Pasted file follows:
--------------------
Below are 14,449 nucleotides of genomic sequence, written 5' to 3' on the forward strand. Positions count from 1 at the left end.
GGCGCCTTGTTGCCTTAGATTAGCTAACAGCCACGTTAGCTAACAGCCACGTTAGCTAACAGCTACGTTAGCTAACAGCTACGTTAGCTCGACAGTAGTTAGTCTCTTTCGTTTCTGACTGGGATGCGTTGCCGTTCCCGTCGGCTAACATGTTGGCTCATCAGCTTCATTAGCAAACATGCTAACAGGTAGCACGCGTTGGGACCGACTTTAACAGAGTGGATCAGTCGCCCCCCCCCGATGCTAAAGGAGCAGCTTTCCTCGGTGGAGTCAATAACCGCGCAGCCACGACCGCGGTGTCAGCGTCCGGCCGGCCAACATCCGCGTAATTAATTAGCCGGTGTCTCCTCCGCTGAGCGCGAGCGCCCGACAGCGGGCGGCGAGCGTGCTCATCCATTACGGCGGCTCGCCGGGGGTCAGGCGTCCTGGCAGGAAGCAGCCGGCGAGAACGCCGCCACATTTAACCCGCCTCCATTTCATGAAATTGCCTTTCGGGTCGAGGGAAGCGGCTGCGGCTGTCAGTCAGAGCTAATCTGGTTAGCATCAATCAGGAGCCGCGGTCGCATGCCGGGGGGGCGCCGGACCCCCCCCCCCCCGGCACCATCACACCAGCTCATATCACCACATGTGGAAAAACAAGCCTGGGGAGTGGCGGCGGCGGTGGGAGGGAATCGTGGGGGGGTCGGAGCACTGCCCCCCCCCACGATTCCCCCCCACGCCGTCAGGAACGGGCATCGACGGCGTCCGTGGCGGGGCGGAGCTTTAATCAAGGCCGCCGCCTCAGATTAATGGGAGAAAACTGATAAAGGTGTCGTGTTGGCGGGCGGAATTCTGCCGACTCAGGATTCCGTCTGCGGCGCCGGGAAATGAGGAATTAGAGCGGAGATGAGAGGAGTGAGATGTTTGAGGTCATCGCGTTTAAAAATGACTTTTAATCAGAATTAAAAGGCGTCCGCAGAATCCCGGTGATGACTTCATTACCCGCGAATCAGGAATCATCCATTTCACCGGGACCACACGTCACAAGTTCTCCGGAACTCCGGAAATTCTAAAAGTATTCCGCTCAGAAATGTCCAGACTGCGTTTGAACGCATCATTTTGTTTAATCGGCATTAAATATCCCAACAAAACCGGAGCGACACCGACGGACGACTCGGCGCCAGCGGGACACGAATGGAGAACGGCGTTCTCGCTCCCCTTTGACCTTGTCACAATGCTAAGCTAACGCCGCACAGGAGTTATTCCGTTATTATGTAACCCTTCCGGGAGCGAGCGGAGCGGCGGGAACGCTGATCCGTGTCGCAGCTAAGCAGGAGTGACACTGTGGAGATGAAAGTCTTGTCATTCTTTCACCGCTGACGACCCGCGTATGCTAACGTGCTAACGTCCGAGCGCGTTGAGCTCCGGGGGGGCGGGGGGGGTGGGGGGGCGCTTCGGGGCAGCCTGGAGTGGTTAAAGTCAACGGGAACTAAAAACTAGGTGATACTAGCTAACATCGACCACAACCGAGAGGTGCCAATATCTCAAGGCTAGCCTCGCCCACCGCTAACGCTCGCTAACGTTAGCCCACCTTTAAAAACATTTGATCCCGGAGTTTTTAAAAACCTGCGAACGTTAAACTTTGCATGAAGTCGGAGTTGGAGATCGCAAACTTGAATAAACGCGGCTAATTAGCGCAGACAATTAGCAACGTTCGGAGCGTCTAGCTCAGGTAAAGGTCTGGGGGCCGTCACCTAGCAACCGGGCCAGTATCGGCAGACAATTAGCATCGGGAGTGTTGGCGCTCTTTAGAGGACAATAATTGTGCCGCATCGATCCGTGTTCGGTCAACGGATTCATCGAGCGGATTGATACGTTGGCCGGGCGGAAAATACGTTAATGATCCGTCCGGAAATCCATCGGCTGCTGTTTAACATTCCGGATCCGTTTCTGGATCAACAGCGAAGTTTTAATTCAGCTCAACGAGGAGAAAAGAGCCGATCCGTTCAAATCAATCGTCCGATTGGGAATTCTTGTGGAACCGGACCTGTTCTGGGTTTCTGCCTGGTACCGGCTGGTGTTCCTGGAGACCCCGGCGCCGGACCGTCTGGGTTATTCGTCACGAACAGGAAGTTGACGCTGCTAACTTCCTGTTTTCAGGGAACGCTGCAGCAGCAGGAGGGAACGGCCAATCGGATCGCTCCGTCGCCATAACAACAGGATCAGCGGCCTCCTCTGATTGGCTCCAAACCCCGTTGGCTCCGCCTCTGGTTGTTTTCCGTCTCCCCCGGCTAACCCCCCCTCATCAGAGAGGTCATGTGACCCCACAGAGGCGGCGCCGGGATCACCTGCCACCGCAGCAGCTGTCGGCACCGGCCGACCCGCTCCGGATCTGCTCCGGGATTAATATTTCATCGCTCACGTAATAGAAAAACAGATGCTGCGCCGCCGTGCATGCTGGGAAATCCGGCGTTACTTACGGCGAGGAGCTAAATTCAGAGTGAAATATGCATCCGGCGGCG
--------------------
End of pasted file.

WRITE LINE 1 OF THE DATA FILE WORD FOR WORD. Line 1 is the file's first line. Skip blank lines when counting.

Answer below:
Below are 14,449 nucleotides of genomic sequence, written 5' to 3' on the forward strand. Positions count from 1 at the left end.